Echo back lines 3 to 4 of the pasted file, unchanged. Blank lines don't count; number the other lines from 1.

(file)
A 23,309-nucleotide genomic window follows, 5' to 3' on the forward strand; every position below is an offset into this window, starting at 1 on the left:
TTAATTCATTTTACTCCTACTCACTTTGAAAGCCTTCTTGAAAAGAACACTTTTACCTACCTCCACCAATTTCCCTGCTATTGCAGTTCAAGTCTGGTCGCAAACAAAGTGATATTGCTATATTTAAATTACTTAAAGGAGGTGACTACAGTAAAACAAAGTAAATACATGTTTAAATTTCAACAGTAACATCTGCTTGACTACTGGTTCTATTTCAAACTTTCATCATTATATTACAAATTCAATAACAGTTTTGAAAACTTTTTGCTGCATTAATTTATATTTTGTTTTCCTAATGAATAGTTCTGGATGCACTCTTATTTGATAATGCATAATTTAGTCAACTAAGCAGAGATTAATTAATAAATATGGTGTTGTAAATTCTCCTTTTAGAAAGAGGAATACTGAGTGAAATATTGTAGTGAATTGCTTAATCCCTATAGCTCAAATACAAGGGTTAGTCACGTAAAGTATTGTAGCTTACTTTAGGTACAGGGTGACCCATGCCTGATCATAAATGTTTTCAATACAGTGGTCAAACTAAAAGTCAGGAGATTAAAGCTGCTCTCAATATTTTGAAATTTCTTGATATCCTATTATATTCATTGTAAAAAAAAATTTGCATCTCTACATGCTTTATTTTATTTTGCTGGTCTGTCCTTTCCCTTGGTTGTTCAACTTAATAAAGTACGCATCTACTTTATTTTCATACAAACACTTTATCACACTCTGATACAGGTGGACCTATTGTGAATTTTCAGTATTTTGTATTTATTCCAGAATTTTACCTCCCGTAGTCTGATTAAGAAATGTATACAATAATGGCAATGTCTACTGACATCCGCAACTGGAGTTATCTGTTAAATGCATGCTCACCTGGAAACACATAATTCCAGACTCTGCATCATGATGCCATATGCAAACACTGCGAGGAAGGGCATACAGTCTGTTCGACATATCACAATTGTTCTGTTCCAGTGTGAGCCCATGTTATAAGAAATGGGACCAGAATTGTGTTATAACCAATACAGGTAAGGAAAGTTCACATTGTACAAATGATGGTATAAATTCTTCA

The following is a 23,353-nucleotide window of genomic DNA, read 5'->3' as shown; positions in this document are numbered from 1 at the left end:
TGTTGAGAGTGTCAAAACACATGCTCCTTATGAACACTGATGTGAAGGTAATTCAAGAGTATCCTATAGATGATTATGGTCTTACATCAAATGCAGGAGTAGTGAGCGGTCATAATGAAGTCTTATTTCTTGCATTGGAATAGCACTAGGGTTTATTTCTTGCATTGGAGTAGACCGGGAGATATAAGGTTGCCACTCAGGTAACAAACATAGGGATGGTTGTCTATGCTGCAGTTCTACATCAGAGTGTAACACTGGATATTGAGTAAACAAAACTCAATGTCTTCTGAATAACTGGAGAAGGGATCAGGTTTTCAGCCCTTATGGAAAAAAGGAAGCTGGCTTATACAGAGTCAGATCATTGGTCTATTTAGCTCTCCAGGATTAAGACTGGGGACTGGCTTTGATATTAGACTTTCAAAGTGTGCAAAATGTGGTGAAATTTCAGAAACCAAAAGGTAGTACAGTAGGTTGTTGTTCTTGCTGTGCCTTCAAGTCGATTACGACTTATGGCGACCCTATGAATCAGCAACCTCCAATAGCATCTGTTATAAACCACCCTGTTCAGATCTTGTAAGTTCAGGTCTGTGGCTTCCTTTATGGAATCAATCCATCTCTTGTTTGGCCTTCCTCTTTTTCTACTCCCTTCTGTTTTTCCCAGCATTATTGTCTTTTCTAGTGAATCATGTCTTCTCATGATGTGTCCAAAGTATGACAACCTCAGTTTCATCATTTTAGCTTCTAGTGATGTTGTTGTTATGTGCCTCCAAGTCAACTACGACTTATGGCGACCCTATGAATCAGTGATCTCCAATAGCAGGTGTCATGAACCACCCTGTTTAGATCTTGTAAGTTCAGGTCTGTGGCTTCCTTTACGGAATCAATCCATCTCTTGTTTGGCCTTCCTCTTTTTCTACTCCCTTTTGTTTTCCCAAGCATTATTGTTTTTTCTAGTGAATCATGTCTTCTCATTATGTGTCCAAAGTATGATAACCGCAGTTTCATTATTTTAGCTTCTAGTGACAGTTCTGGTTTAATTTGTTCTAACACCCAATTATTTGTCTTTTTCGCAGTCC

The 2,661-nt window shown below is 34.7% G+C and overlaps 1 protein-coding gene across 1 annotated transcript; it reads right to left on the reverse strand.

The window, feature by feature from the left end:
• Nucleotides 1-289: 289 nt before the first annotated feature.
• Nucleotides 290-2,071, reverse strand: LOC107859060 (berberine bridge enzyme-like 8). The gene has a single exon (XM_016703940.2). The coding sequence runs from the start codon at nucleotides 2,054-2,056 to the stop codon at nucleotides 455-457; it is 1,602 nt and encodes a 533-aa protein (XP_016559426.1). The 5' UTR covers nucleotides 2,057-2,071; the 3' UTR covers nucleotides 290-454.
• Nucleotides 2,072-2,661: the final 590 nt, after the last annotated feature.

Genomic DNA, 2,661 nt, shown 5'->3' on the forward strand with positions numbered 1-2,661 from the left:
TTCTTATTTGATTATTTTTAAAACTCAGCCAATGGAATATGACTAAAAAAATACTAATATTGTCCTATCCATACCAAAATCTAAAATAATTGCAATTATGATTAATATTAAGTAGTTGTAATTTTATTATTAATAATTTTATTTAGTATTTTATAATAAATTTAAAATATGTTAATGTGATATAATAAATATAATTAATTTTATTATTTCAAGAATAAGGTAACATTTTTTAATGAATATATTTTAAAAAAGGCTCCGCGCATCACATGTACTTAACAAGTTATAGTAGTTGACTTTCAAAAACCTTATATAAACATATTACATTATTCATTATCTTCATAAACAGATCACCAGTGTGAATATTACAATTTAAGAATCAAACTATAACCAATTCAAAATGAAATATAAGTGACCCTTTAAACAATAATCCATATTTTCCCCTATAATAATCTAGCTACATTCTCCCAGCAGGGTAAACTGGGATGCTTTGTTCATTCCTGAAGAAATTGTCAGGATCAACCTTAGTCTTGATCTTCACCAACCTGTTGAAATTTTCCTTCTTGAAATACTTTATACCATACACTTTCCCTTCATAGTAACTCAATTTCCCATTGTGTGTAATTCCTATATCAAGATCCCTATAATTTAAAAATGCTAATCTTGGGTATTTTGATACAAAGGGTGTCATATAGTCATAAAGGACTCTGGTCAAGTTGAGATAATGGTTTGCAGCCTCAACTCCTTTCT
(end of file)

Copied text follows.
The following is a 23,353-nucleotide window of genomic DNA, read 5'->3' as shown; positions in this document are numbered from 1 at the left end:
TGTTGAGAGTGTCAAAACACATGCTCCTTATGAACACTGATGTGAAGGTAATTCAAGAGTATCCTATAGATGATTATGGTCTTACATCAAATGCAGGAGTAGTGAGCGGTCATAATGAAGTCTTATTTCTTGCATTGGAATAGCACTAGGGTTTATTTCTTGCATTGGAGTAGACCGGGAGATATAAGGTTGCCACTCAGGTAACAAACATAGGGATGGTTGTCTATGCTGCAGTTCTACATCAGAGTGTAACACTGGATATTGAGTAAACAAAACTCAATGTCTTCTGAATAACTGGAGAAGGGATCAGGTTTTCAGCCCTTATGGAAAAAAGGAAGCTGGCTTATACAGAGTCAGATCATTGGTCTATTTAGCTCTCCAGGATTAAGACTGGGGACTGGCTTTGATATTAGACTTTCAAAGTGTGCAAAATGTGGTGAAATTTCAGAAACCAAAAGGTAGTACAGTAGGTTGTTGTTCTTGCTGTGCCTTCAAGTCGATTACGACTTATGGCGACCCTATGAATCAGCAACCTCCAATAGCATCTGTTATAAACCACCCTGTTCAGATCTTGTAAGTTCAGGTCTGTGGCTTCCTTTATGGAATCAATCCATCTCTTGTTTGGCCTTCCTCTTTTTCTACTCCCTTCTGTTTTTCCCAGCATTATTGTCTTTTCTAGTGAATCATGTCTTCTCATGATGTGTCCAAAGTATGACAACCTCAGTTTCATCATTTTAGCTTCTAGTGATGTTGTTGTTATGTGCCTCCAAGTCAACTACGACTTATGGCGACCCTATGAATCAGTGATCTCCAATAGCAGGTGTCATGAACCACCCTGTTTAGATCTTGTAAGTTCAGGTCTGTGGCTTCCTTTACGGAATCAATCCATCTCTTGTTTGGCCTTCCTCTTTTTCTACTCCCTTTTGTTTTCCCAAGCATTATTGTTTTTTCTAGTGAATCATGTCTTCTCATTATGTGTCCAAAGTATGATAACCGCAGTTTCATTATTTTAGCTTCTAGTGACAGTTCTGGTTTAATTTGTTCTAACACCCAATTATTTGTCTTTTTCGCAGTCC